Multicultural siblings

Two schools in Essen and Tel Aviv want to learn from each other: What must teaching be like in order for integration to be successful?

Strangers no more
Scene from the Oscar-winning documentary film. Strangers no more

Germany. The teacher from Tel Aviv started crying in the classroom of the school in Essen: “We aren’t alone, after all.” The Israeli teacher works at Bialik-Rogozin School in Tel Aviv, an institution that has been showered with prizes, serves as a role model in Israel and has of late even been the subject of an Oscar-winning short film. Now this school has recently found out that it has something like a twin. In Germany, of all places – in Essen, to be precise: UNESCO-Schule. UNESCO-Schule Essen, a secondary school which earned its title around 25 years ago, is what is called an “Aufbaugymnasium”. Pupils from lower-ranking Hauptschule and Realschule secondary schools come to the UNESCO-Schule from class seven onwards in cases where teachers rate their individual performance and learning abilities to be good enough but the German language proves to be an obstacle: “We are able to teach up to nine German lessons per week here and offer additional help even in the upper classes,” says Head Teacher Annette Vogt.

The result: Four out of five pupils leave the school having passed their Abitur examinations (equivalent to A Levels). Among the school’s students are those with a migrant background as well as refugee children from the Balkans, Africa and Asia – around 500 children from over 40 countries, speaking altogether over 30 languages. The school in Tel Aviv is similarly multicultural. “When the young people met on the student exchange programme, it was impossible to tell who was from Germany and who from Israel,” recalls Annette Vogt. The first contact between the two schools was made in summer 2016 – Essen and Tel Aviv are partner cities and the film about Bialik-Rogozin School had aroused the curiosity of the teachers at UNESCO-Schule. Three of them travelled to Israel and paved the way for the student exchange.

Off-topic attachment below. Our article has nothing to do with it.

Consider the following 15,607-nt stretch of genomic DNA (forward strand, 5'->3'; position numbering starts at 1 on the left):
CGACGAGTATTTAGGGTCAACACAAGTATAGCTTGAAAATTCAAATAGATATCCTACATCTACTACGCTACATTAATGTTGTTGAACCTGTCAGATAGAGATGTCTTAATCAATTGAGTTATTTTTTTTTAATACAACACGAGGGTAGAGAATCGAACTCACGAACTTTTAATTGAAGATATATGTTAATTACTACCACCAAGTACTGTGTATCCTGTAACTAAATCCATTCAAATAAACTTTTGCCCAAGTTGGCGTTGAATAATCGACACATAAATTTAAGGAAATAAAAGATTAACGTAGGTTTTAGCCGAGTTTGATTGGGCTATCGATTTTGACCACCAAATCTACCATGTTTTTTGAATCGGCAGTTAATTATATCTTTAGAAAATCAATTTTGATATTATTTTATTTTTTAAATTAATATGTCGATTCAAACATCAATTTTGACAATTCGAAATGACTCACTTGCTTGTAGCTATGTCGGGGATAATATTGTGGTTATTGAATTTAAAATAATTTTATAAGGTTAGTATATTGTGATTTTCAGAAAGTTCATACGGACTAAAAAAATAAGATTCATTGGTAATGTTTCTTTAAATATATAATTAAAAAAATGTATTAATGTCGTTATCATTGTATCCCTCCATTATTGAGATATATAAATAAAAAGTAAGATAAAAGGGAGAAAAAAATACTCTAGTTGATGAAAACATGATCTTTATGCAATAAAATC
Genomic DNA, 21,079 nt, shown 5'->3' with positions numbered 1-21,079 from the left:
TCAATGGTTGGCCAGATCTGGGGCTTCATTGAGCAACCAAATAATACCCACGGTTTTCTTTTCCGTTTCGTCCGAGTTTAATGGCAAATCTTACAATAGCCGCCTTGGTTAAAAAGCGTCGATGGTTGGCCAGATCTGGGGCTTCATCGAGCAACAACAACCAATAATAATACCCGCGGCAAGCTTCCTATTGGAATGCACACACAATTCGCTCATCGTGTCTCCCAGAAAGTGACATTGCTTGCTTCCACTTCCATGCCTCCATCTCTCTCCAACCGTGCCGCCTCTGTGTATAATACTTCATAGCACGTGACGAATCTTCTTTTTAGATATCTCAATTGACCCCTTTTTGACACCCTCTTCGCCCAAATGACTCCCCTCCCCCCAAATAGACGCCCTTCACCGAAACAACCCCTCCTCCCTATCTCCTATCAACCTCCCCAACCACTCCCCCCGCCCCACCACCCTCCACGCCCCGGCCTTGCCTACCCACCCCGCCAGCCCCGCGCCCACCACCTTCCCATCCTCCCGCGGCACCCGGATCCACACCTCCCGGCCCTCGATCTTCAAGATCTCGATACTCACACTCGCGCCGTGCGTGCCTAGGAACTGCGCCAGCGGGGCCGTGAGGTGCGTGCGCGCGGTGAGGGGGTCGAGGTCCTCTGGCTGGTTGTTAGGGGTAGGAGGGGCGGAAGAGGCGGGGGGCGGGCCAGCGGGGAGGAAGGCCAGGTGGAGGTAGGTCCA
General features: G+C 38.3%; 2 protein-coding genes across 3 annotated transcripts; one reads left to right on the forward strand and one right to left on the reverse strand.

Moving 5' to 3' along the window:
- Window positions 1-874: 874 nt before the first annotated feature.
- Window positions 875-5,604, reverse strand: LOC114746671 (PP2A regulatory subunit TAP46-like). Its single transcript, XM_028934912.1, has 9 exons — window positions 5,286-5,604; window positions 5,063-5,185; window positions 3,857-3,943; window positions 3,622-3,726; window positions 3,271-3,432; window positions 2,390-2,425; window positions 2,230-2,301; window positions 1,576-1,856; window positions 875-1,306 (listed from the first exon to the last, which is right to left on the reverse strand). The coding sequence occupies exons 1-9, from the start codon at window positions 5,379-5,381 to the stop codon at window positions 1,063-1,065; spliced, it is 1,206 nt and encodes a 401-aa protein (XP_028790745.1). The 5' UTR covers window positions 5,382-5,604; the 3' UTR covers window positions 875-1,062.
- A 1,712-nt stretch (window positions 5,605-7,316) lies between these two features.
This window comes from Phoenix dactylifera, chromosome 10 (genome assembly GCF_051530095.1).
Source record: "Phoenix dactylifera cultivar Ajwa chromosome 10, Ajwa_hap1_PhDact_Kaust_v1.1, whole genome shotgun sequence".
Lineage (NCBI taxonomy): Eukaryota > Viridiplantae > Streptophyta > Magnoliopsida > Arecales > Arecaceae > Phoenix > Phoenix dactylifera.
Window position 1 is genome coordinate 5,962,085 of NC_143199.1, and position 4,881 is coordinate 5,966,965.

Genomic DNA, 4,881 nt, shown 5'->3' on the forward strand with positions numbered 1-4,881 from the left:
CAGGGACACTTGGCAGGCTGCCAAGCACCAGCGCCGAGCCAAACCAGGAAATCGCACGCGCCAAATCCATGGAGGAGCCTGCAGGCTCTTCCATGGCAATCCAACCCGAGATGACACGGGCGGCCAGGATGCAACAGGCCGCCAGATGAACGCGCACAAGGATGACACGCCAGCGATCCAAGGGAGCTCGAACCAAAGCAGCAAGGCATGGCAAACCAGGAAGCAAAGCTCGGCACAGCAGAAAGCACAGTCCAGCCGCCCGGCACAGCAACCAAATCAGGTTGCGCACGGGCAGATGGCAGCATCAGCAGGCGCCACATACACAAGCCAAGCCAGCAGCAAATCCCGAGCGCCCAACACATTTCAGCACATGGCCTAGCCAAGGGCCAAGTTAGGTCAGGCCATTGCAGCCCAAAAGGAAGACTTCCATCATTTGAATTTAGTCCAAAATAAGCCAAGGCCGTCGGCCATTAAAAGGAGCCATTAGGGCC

Klaus Kirstein, one of the German teachers, still talks enthusiastically about the first meeting a year and a half on: “When we got there, the students immediately approached us and danced with us.” Bialik-Rogozin School is famous for its arts-based education – because where language is a barrier, music, painting and dance may well be strengths. The fact that Head Teacher Eli Nechama formerly worked as an actor adds to this climate at the school. By the same token, the Israeli teachers and students admired the calmness and discipline at the German school: “Some of the things the school in Israel provides, especially through volunteers, exist here too – but not as part of the school system,” Annette Vogt explains. And in contrast to the school in Tel Aviv, the school in Essen also has a language-learning programme for the parents of refugee children, which takes place outside the school.

A place of learning with a special atmosphere

The school in Essen is thus perceived much more strongly as a traditional school, while the school in Tel Aviv, which is four times larger, appears more like a cultural or meeting centre – here, children are taught from class one onwards and the school is there for families and parents from 6 a.m. until 8 p.m. This changes the atmosphere of a place of learning – as well as the bond between teachers and pupils.